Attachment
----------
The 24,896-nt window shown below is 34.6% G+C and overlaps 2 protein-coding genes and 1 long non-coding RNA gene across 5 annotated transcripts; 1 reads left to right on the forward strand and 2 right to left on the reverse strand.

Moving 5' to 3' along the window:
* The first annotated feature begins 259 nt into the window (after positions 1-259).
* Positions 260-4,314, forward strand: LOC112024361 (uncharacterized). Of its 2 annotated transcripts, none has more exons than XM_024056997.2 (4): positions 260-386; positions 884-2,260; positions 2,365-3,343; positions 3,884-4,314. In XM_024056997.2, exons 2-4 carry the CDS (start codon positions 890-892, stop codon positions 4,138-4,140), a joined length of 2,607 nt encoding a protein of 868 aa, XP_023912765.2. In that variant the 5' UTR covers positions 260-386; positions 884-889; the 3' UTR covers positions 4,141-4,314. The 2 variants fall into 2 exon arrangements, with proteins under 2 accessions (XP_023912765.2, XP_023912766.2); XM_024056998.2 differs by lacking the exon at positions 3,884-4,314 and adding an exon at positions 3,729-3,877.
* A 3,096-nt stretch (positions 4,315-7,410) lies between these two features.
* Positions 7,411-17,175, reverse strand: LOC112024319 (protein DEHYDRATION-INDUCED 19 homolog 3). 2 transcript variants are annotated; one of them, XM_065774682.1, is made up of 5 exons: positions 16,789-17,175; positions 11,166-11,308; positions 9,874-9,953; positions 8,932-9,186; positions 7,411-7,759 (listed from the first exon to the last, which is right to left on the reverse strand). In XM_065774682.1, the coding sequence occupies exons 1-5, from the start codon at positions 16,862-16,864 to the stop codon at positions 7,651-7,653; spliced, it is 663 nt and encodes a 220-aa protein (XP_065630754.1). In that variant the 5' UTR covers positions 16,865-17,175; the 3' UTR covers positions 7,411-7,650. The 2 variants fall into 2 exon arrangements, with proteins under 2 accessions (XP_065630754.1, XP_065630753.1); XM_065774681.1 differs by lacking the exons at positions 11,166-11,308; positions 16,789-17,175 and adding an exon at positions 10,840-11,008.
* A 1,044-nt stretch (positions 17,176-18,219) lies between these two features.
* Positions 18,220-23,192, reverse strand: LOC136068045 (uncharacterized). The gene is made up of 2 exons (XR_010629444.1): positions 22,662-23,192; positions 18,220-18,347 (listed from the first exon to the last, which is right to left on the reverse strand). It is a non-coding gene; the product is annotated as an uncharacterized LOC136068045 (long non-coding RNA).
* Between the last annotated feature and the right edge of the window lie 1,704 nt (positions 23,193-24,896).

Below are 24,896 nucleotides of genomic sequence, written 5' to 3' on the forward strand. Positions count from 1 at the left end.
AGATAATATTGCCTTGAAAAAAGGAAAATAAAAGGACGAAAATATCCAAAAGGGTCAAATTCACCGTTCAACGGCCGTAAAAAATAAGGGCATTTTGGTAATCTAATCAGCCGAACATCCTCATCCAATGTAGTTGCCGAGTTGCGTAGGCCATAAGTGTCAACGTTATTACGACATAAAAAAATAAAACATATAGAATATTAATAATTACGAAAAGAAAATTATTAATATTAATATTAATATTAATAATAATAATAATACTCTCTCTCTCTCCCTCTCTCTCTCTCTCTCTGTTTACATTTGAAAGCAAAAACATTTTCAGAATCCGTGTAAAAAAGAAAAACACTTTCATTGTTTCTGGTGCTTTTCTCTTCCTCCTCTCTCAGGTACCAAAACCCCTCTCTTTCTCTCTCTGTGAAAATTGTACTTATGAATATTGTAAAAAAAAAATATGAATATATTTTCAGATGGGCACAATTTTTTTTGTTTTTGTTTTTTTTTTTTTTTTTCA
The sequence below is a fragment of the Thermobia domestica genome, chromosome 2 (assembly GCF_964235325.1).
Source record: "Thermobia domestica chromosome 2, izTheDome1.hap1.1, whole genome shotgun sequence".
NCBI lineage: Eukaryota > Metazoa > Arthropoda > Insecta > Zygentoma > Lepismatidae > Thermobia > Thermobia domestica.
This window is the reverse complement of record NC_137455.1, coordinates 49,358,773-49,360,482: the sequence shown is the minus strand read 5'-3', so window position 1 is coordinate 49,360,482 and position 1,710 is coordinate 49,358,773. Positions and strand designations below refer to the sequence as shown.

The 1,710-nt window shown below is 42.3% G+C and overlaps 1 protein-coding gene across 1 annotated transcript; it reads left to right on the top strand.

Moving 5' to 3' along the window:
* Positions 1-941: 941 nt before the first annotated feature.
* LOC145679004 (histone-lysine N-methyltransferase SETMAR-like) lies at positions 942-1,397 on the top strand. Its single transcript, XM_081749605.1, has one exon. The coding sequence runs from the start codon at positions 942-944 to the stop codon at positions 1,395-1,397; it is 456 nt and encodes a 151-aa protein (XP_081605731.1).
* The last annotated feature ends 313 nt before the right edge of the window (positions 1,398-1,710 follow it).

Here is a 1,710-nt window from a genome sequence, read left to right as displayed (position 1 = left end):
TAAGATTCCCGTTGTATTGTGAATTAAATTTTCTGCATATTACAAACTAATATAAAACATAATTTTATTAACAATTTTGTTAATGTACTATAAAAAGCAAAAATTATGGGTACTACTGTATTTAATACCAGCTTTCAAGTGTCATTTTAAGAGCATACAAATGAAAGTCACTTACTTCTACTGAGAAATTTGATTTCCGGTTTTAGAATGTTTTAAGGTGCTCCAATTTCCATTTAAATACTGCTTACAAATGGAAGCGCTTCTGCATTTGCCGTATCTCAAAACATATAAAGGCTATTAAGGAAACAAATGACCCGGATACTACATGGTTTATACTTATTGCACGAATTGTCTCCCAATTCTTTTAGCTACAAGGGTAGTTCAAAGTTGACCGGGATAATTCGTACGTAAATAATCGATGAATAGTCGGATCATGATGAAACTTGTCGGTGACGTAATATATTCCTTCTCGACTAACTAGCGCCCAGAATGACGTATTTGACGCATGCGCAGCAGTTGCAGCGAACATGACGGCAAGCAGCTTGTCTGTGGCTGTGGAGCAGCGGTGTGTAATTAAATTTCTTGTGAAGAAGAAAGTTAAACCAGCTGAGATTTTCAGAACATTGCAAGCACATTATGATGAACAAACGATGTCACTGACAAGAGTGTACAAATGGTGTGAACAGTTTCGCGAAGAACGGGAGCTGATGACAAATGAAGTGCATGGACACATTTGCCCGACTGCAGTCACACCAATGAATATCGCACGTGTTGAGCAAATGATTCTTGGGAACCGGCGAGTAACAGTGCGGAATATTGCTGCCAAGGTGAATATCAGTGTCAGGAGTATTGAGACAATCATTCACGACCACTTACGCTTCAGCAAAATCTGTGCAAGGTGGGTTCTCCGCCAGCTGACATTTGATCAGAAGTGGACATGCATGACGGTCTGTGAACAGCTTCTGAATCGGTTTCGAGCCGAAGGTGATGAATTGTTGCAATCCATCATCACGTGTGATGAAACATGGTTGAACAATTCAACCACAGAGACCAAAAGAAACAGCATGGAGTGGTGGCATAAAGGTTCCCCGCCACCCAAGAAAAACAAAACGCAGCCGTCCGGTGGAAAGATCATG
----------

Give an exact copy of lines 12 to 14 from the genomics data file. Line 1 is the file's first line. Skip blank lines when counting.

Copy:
The sequence below is a fragment of the Thermobia domestica genome, chromosome 2 (assembly GCF_964235325.1).
Source record: "Thermobia domestica chromosome 2, izTheDome1.hap1.1, whole genome shotgun sequence".
NCBI lineage: Eukaryota > Metazoa > Arthropoda > Insecta > Zygentoma > Lepismatidae > Thermobia > Thermobia domestica.